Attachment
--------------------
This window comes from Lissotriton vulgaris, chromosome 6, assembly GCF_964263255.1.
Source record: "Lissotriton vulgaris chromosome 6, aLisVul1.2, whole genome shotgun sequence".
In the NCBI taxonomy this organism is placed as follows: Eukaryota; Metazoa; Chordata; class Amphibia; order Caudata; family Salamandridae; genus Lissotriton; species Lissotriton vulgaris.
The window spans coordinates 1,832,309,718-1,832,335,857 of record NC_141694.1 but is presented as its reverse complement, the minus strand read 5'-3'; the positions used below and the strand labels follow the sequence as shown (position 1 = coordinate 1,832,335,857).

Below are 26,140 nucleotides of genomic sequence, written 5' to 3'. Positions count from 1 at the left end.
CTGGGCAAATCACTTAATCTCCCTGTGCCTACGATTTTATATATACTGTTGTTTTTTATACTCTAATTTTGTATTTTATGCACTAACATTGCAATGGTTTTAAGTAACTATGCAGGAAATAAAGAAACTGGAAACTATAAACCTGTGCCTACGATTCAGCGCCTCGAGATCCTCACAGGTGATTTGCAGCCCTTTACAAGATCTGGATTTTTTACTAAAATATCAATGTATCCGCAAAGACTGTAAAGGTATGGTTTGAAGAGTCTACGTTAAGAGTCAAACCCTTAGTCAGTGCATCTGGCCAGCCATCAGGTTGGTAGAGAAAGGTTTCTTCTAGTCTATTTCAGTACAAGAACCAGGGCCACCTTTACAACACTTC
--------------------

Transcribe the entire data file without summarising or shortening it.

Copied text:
This window comes from Lissotriton vulgaris, chromosome 6, assembly GCF_964263255.1.
Source record: "Lissotriton vulgaris chromosome 6, aLisVul1.2, whole genome shotgun sequence".
In the NCBI taxonomy this organism is placed as follows: Eukaryota; Metazoa; Chordata; class Amphibia; order Caudata; family Salamandridae; genus Lissotriton; species Lissotriton vulgaris.
The window spans coordinates 1,832,309,718-1,832,335,857 of record NC_141694.1 but is presented as its reverse complement, the minus strand read 5'-3'; the positions used below and the strand labels follow the sequence as shown (position 1 = coordinate 1,832,335,857).

Below are 26,140 nucleotides of genomic sequence, written 5' to 3'. Positions count from 1 at the left end.
CTGGGCAAATCACTTAATCTCCCTGTGCCTACGATTTTATATATACTGTTGTTTTTTATACTCTAATTTTGTATTTTATGCACTAACATTGCAATGGTTTTAAGTAACTATGCAGGAAATAAAGAAACTGGAAACTATAAACCTGTGCCTACGATTCAGCGCCTCGAGATCCTCACAGGTGATTTGCAGCCCTTTACAAGATCTGGATTTTTTACTAAAATATCAATGTATCCGCAAAGACTGTAAAGGTATGGTTTGAAGAGTCTACGTTAAGAGTCAAACCCTTAGTCAGTGCATCTGGCCAGCCATCAGGTTGGTAGAGAAAGGTTTCTTCTAGTCTATTTCAGTACAAGAACCAGGGCCACCTTTACAACACTTC